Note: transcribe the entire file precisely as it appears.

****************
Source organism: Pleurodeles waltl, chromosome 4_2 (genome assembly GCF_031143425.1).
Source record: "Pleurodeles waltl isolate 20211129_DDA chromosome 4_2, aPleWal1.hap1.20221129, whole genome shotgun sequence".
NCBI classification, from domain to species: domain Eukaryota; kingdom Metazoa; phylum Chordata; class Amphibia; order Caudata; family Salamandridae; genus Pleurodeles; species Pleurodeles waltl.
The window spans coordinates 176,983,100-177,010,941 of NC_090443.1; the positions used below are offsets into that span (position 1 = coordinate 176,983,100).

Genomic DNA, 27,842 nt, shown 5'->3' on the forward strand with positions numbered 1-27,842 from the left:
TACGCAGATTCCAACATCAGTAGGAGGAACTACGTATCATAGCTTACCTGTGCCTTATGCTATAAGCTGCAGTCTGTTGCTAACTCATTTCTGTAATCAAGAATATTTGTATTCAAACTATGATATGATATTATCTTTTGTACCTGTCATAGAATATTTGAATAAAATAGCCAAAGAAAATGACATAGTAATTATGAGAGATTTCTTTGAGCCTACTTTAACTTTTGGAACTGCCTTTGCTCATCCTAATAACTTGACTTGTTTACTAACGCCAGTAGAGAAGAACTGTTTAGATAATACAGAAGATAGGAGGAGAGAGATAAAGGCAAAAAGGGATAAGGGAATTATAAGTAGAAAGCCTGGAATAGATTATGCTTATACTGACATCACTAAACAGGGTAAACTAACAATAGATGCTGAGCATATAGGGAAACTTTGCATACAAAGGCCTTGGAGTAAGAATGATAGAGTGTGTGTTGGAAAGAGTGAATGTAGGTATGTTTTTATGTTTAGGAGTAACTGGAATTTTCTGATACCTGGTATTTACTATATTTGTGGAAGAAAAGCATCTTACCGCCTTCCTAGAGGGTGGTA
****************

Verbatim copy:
Source organism: Pleurodeles waltl, chromosome 4_2 (genome assembly GCF_031143425.1).
Source record: "Pleurodeles waltl isolate 20211129_DDA chromosome 4_2, aPleWal1.hap1.20221129, whole genome shotgun sequence".
NCBI classification, from domain to species: domain Eukaryota; kingdom Metazoa; phylum Chordata; class Amphibia; order Caudata; family Salamandridae; genus Pleurodeles; species Pleurodeles waltl.
The window spans coordinates 176,983,100-177,010,941 of NC_090443.1; the positions used below are offsets into that span (position 1 = coordinate 176,983,100).

Genomic DNA, 27,842 nt, shown 5'->3' on the forward strand with positions numbered 1-27,842 from the left:
TACGCAGATTCCAACATCAGTAGGAGGAACTACGTATCATAGCTTACCTGTGCCTTATGCTATAAGCTGCAGTCTGTTGCTAACTCATTTCTGTAATCAAGAATATTTGTATTCAAACTATGATATGATATTATCTTTTGTACCTGTCATAGAATATTTGAATAAAATAGCCAAAGAAAATGACATAGTAATTATGAGAGATTTCTTTGAGCCTACTTTAACTTTTGGAACTGCCTTTGCTCATCCTAATAACTTGACTTGTTTACTAACGCCAGTAGAGAAGAACTGTTTAGATAATACAGAAGATAGGAGGAGAGAGATAAAGGCAAAAAGGGATAAGGGAATTATAAGTAGAAAGCCTGGAATAGATTATGCTTATACTGACATCACTAAACAGGGTAAACTAACAATAGATGCTGAGCATATAGGGAAACTTTGCATACAAAGGCCTTGGAGTAAGAATGATAGAGTGTGTGTTGGAAAGAGTGAATGTAGGTATGTTTTTATGTTTAGGAGTAACTGGAATTTTCTGATACCTGGTATTTACTATATTTGTGGAAGAAAAGCATCTTACCGCCTTCCTAGAGGGTGGTA